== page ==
"Tilman was always very goal-oriented," said Jay Fertitta, who lives in San Antonio and runs Landry's South Texas operations.

Growing up, Fertitta said, he wanted to run a company. After attending the University of Houston, he started selling Shaklee vitamins and even won a Cadillac as its best salesman. Then he operated a string of Atari Pac-Man video arcades and sold women's clothing.

In the early '80s, Fertitta launched a construction and development company that built residential housing, restaurants and hotels.

"The world was development-crazy in the '80s," Fertitta said. "If you could put a business plan together, you could borrow money."

At 26, Fertitta built and developed the Key Largo Hotel in Galveston. In the late '80s, when savings and loans and banks collapsed, he suffered major losses. The only thing that saved him is that banks failed before he did, he said.

Developer George Mitchell, also a Galveston native, bought the Key Largo Hotel from Fertitta when Fertitta ran into financial trouble. At the time, Mitchell had just developed the upscale San Luis Resort on 17 acres along Galveston's seawall.

"He's a bright young man, very aggressive," Mitchell said.

In addition to his construction business, Fertitta acquired two Houston-area restaurants, Landry's Seafood and Willie G's, both originally owned by the Landry family. Fertitta bought out the Landry brothers in 1986 and he took the company public as its sole owner in 1993. From there, Landry's has grown, in part, by acquiring mismanaged and undervalued restaurants.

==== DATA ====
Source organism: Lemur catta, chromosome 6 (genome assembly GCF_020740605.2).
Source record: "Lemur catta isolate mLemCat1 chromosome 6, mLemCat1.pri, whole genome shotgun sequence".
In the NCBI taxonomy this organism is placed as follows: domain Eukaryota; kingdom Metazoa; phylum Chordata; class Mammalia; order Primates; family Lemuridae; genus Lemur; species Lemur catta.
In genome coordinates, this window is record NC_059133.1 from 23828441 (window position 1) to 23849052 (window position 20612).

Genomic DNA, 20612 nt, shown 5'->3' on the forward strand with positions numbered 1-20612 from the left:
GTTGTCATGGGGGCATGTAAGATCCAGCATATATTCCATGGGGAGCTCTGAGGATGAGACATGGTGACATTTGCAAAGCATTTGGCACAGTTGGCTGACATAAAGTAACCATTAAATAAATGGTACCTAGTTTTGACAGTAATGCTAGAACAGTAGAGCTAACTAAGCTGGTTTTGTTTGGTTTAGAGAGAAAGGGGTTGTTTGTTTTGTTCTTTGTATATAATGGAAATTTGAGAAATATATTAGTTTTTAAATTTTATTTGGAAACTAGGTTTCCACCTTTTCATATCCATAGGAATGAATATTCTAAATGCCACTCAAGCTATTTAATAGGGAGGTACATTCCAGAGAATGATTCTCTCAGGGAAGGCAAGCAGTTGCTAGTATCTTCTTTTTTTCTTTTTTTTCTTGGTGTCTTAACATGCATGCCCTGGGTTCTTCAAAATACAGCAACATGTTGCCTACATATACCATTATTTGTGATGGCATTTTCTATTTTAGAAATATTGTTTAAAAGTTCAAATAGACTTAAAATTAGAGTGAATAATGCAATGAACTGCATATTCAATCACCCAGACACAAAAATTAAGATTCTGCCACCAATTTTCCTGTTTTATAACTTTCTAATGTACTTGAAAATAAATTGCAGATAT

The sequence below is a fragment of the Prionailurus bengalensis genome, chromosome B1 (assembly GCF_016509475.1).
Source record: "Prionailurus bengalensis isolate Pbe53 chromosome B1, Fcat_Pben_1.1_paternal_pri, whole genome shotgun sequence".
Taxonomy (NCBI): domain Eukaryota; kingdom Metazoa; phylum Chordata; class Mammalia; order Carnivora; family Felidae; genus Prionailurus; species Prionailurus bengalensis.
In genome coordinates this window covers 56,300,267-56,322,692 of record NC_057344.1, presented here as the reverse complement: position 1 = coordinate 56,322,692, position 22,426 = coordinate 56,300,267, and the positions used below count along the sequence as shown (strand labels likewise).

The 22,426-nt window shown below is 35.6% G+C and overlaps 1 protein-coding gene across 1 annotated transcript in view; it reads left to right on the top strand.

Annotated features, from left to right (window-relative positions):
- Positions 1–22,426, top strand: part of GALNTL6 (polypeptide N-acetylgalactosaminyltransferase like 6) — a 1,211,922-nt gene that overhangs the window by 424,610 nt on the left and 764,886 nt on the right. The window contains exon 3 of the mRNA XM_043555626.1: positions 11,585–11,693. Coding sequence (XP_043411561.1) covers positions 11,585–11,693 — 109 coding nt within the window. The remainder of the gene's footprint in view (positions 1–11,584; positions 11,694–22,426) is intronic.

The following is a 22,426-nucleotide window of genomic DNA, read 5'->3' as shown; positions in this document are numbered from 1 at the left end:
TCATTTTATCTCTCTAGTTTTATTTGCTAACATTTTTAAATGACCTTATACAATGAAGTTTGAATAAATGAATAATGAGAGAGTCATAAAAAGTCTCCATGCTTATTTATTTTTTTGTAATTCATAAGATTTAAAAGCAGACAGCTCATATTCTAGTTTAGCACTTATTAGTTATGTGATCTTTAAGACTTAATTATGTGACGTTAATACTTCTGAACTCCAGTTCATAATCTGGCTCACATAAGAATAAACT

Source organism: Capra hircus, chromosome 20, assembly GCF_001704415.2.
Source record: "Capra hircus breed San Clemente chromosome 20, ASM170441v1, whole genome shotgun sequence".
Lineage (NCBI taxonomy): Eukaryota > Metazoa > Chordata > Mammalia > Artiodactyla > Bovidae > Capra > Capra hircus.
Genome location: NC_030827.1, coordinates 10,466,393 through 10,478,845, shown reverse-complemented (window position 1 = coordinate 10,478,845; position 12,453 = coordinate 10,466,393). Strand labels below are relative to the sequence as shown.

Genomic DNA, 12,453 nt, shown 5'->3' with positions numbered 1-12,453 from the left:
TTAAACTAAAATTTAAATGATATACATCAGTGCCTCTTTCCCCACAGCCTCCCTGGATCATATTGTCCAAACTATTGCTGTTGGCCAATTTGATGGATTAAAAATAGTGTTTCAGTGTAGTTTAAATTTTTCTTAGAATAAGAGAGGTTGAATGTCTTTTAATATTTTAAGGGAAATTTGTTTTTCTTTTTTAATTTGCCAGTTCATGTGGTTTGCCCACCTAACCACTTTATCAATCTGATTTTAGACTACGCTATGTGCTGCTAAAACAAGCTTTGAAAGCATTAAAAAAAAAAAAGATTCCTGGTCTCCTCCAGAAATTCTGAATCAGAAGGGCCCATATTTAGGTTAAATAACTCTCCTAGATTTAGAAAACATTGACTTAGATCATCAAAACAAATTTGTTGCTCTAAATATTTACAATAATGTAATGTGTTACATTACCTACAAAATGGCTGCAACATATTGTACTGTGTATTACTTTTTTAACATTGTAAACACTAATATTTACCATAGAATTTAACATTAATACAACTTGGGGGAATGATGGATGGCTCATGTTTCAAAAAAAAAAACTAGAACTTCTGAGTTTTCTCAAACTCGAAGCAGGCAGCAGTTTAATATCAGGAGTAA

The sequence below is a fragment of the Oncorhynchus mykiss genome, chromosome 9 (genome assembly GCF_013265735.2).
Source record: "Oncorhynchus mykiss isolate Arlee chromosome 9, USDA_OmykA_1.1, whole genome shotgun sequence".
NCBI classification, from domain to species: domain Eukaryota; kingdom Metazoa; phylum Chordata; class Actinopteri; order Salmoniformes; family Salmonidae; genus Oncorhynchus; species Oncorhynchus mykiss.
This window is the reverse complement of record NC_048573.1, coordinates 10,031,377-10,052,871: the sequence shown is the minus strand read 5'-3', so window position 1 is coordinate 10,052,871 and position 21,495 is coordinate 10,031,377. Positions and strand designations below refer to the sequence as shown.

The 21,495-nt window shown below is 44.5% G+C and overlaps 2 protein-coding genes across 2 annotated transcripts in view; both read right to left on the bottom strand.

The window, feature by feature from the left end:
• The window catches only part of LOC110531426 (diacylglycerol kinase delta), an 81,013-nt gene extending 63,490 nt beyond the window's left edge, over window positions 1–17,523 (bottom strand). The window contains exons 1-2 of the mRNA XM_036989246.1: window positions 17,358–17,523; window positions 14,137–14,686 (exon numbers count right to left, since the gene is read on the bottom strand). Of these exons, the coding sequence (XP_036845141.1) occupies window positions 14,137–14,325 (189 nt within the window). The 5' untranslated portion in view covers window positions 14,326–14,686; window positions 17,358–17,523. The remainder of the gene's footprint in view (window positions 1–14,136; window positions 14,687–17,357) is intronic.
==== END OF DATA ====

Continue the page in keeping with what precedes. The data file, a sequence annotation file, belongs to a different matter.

In time, Fertitta bought back the Key Largo Hotel, now the Hilton, and Mitchell's San Luis Resort. He quickly has become one of Galveston's biggest landowners, along with the old money Moody family and Mitchell. And he's the largest private employer in Galveston.

"Before it's all said and done, Tilman is going to be one of the most respected and one of the most fierce business people in the country," Galveston's Mayor Roger "Bo" Quiroga said.

Fertitta's critics in Galveston like to gossip about his great-great uncles Sam and Rose Maceo, who ran a bootlegging and gambling operation on the island for three decades until the late 1950s. Fertitta's cousins now run Stations Casinos, a string of gambling establishments in Las Vegas and other cities.

When asked about gambling, Fertitta said he's not actively lobbying for it in Texas.

"Do I want it? Not necessarily," he said. "if it comes, I want to be part of it."

And Mitchell, who knew the Maceos, doesn't think Fertitta's famous great-great uncles have any bearing on Fertitta's accomplishments today.

"I've known Tilman for a long time," Mitchell said. "He's never promoted gambling at all."

In Galveston, Fertitta's empire continues to grow. Along one track of the seawall, he owns several blocks. Last year the city of Galveston sold the Flagship Hotel and pier to Fertitta, who plans to restore it to a turn-of-the-century hotel with a pleasure pier complete with a wooden roller coaster and Ferris wheel.

Fertitta also owns most of the major restaurants fronting the harbor off Galveston's downtown historic strand. He recently won approval from voters to run the city's brand-new convention center. And he's done it all without tax abatements.